The project made it easier to attract newmakers to join the initiative and increased the production rate. The delivery drivers improved their route planning by 10% on average – some even up to 60% – reducing costs and time, which resulted in more volunteers being able to join the cause. And, finally, healthcare centres felt the benefits, with the delivery of more than a million visors, almost 500,000 ear protectors and more than 51,400 masks. Materials amounting to a total value of over €880,000.
To what extent has your business been affected by the pandemic?
Manuel Serrano (MS). In general, we have been affected to the extent that our clients have been affected. In the early days of the crisis, when we were in total lockdown, there was a degree of confusion throughout the whole of society that led to a general period of economic stoppage. Fortunately, the situation hasn't hit us as hard as it has society in general and has even benefited our industry in some respects.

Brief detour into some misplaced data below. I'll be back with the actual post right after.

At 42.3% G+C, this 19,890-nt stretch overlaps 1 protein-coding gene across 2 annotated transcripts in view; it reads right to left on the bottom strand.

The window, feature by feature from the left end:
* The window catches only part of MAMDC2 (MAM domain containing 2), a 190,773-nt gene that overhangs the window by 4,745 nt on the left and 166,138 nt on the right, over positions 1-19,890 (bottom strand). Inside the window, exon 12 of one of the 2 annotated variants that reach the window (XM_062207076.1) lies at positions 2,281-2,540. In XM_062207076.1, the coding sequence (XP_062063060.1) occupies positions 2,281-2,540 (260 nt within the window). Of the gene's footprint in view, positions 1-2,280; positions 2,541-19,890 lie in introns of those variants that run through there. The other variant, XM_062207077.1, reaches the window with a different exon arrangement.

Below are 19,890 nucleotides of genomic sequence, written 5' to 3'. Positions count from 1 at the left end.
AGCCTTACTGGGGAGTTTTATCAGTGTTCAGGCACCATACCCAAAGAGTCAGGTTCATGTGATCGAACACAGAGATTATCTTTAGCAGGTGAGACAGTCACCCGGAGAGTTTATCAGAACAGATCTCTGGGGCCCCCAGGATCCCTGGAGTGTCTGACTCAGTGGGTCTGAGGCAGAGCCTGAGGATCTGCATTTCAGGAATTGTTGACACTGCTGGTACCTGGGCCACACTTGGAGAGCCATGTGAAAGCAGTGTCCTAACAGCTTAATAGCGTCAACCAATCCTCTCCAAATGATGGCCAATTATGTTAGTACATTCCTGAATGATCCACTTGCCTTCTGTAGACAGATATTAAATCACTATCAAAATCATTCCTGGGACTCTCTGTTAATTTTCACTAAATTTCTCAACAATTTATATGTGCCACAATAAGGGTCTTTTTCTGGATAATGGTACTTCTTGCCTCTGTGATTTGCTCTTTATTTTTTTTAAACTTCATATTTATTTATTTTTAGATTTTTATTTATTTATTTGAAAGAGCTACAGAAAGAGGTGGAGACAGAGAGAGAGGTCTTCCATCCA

As a result of COVID-19 we are more connected than ever. Will the current situation accelerate the digitalization of sectors that are still lagging behind in that respect?
(MS). Absolutely! The behavioural changes caused by the pandemic have been an eye-opener for companies everywhere. The comprehensive digitalization of companies is an absolutely necessity for the future. Those that have been worst affected by the crisis view digitalization as the key to survival. Those that haven't been impacted know that their earlier digitalization has been one of the things that has kept them afloat. Whatever the case, many companies have made the decision to speed up their digitalization processes.